Saturday, June 20, 2009

Why Some Homeless People Have Difficulty Finding Work -- Part 2

As promised, here is part 2 of "why Some Homeless People Have Difficulty Finding Work". The good news is that there is a sustained effort to put the able-bodied homeless to work. However, we still have much work to do getting the homeless to work.....

On Thursday, June 4th, about 2 dozen people met with Joe Walsh, the director of DC government's Dept. of Employment Services (DOES) to discuss how his department could better assist the homeless in finding employment. They included others in DC Government, some homeless service providers, a formerly homeless homeless advocate (Steve Thomas of "Better Believe Steve") and myself. We discussed the matters set forth in the previous blog post as well as this one. I gave Mr. Walsh an article from the June 3rd edition of the Washington Times which explained that many homeless people work but don't make enough money to pay rent, with the average rent for a 1-bedroom in DC being $1,400 and the minimum wage being just over $8/hr. Joe Walsh seemed quite concerned and anxious to hear new ideas. He admitted that his department is not where it should be in terms of serving the DC community and expressed a willingness to have future meetings and work with us to better serve the homeless community. Though I haven't heard from him since, it has barely been 2 weeks. Just how much Joe Walsh will actually do for the homeless has yet to be seen.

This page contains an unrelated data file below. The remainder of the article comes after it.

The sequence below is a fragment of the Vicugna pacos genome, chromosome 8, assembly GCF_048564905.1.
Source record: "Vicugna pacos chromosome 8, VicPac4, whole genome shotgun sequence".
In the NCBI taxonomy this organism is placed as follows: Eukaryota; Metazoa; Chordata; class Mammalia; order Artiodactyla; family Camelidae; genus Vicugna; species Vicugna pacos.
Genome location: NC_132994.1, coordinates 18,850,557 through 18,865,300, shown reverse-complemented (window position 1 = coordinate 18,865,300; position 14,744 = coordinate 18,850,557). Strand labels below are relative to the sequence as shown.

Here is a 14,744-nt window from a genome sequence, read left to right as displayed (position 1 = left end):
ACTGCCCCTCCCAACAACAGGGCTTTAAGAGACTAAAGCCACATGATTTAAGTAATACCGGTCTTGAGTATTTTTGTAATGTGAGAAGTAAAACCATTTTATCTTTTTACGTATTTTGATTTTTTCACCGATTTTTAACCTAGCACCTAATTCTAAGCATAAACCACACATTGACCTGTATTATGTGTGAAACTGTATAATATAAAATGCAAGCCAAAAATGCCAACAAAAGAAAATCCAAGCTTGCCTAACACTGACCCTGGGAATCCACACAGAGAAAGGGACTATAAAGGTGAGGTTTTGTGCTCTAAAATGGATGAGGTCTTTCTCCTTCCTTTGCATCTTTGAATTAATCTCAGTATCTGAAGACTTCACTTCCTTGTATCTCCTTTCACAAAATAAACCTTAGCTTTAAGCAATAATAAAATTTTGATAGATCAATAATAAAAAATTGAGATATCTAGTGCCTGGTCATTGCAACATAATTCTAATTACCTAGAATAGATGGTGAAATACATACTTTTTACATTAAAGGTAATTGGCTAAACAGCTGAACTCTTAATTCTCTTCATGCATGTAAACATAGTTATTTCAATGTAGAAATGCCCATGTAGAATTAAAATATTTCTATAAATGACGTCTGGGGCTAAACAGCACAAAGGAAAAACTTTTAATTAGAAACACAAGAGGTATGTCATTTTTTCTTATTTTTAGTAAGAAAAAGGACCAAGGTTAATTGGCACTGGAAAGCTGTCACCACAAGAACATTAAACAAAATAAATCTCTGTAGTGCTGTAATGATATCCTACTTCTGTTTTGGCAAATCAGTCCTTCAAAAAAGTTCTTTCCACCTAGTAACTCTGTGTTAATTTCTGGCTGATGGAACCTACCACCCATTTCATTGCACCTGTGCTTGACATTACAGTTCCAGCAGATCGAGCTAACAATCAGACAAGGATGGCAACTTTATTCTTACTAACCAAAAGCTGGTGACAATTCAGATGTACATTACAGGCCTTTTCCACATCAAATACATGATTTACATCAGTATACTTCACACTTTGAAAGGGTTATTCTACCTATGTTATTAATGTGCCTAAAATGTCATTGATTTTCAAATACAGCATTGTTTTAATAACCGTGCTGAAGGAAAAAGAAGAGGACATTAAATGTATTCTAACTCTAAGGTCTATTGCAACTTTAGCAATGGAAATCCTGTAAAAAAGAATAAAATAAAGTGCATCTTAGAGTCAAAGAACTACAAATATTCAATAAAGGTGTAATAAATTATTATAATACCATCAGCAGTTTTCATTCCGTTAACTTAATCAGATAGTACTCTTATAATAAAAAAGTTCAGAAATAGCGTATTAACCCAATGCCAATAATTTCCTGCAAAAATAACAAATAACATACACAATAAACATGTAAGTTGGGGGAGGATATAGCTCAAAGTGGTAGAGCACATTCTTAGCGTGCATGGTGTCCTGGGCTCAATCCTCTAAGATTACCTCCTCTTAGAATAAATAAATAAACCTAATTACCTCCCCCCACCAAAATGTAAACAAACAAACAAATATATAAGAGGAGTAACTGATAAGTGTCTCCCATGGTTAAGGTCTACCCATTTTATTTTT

We explained that homeless people often don't have enough money to ride public transit or buy lunch for the first 2 weeks of work (as mentioned in the previous post). We also explained that the One-stop Career Centers which his department runs are too high-tech for some homeless people.

DOES' One-Stop Career Centers are employment centers that are designed for those with a moderate to high level of computer skills. A person can sign up for orientation and take a basic education test (the CASAS test), after which they are put into the department's computer system. From that point onward, they receive job postings on-line. This proves to be challenging for people who might not have any computer skills, especially those 40 and over who grew up in an era when computer skills were not considered important. (I only learned to use computers in November of 2006.) As a matter of fact, the woman doing the orientation clearly stated that she didn't have time to tutor anyone on how to use the computer and advised that anyone who needed a high level of assistance sign up for a computer course at the library. The unfortunate truth is that a person might need to know how to use a computer in order to get a job digging ditches.